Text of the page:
Community News
APA Helps on Many Fronts
Psychiatric News
Volume 42 Number 10 page 4-4

Immediately following the Virginia Tech shootings last month (see "Va. Psychiatrists Respond to Tragedy at Tech"), APA initiated several activities to support those directly involved with the event, respond to media requests, and inform the public about common responses to large-scale tragedies such as this one.

APA's Office of Communications and Public Affairs prepared a press release expressing the organization's condolences, pointing out that strong emotional reactions (sometimes with physical as well as psychological symptoms) to traumatic events were natural, and encouraging anyone who thought they may need help in dealing with the tragedy to seek it.

The press release outlined several steps that people can take to help them cope with their reactions to a disaster or traumatic event. These include avoiding "overexposure to news rebroadcasts of the event," talking about feelings with family or friends who are also processing their feelings about the tragedy, and at what point postdisaster anxiety and depression warrant seeking help from a psychiatric physician.

The Office of International Affairs, whose purview includes disaster psychiatry, e-mailed Internet links on disaster psychiatry to Edward Kantor, M.D., chair of the Psychiatric Society of Virginia's Disaster Committee, and offered technical help such as access to the APA disaster-related list serve. The office sent an e-mail on April 18 to district branch disaster committee chairs throughout the United States asking for the names of volunteers who could assist Virginia Tech students who were heading back to their homes in other states and might want consultation for coping with the massacre on their campus. By the following week, the names of 140 volunteers had been collected.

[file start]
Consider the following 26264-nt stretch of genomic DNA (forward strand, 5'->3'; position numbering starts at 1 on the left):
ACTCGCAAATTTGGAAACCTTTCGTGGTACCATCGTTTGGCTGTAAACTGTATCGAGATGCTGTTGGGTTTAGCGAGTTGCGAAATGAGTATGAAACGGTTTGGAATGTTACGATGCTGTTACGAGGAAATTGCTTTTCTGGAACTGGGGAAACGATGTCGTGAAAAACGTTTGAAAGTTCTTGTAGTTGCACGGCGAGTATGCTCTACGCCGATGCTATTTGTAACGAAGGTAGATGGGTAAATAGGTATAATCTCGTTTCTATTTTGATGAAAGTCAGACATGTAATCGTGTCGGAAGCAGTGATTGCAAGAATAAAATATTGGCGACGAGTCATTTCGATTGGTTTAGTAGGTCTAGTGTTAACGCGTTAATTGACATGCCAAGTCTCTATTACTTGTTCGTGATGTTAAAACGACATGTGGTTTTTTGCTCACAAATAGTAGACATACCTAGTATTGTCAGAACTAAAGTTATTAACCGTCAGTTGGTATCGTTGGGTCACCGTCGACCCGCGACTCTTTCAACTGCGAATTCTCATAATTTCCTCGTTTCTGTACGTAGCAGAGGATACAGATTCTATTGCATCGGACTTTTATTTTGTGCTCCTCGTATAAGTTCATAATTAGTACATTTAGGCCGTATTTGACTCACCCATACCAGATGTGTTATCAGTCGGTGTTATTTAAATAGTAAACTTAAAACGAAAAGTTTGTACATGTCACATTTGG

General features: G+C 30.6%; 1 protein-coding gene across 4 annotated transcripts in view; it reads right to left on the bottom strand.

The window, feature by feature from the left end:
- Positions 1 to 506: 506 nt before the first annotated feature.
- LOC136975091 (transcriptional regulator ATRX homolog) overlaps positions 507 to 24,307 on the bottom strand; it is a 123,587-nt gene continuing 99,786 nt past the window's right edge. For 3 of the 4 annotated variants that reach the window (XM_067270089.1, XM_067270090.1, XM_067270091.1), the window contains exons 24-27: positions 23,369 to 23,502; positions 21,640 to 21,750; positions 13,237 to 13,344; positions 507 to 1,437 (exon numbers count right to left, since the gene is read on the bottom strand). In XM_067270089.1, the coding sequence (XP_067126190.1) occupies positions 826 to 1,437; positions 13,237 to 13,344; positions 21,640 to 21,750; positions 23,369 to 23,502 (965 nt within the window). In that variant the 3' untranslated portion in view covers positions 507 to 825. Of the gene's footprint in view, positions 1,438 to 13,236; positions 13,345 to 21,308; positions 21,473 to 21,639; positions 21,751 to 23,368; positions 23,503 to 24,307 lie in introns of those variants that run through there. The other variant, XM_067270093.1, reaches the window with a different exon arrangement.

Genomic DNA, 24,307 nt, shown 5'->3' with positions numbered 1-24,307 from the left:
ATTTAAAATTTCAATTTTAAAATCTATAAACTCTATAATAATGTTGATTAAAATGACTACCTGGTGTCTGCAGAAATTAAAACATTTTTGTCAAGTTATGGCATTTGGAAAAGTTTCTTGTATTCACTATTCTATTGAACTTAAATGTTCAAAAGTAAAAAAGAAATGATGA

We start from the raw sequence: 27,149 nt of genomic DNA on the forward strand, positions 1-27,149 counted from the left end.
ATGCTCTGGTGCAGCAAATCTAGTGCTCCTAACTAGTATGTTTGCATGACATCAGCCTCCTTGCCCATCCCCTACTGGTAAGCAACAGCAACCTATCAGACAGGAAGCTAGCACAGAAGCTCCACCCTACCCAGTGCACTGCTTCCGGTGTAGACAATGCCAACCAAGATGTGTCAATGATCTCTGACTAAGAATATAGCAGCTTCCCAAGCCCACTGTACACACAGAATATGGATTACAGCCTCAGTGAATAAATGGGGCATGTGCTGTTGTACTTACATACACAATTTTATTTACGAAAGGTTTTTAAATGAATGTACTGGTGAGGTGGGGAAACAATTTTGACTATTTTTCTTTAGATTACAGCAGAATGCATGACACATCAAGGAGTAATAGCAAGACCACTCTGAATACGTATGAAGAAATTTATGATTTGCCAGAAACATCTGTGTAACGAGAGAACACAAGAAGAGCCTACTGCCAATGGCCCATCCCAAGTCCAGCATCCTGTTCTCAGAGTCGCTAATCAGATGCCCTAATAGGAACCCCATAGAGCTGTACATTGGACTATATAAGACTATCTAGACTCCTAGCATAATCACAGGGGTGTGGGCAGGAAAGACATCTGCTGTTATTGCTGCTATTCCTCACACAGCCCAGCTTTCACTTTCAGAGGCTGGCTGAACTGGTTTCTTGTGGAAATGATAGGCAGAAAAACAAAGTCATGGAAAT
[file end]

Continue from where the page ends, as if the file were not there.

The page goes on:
After material produced by the gunman and mailed in the midst of the shootings was received and broadcast by NBC News, APA President Pedro Ruiz, M.D., issued an open letter to the news media urging them to stop airing the" disturbing writings, photographs, and video." He backed his statement with reports from the World Health Organization and Columbia University researchers delineating the dangers that could arise as a result of copycat suicides or homicides.

The Office of Communications and Public Affairs helped arrange interviews between APA members and local or national print and broadcast media on topics ranging from copycat crimes to gun control to whether such events can be prevented by identifying potentially dangerous individuals. Jerald Kay, M.D., chair of APA's Corresponding Committee on Mental Health on College and University Campuses, was interviewed repeatedly, often on the status of mental health services on college campuses. He explained to UPI, for example, that" while the demand for services has increased, many college mental health units haven't been able to keep up."

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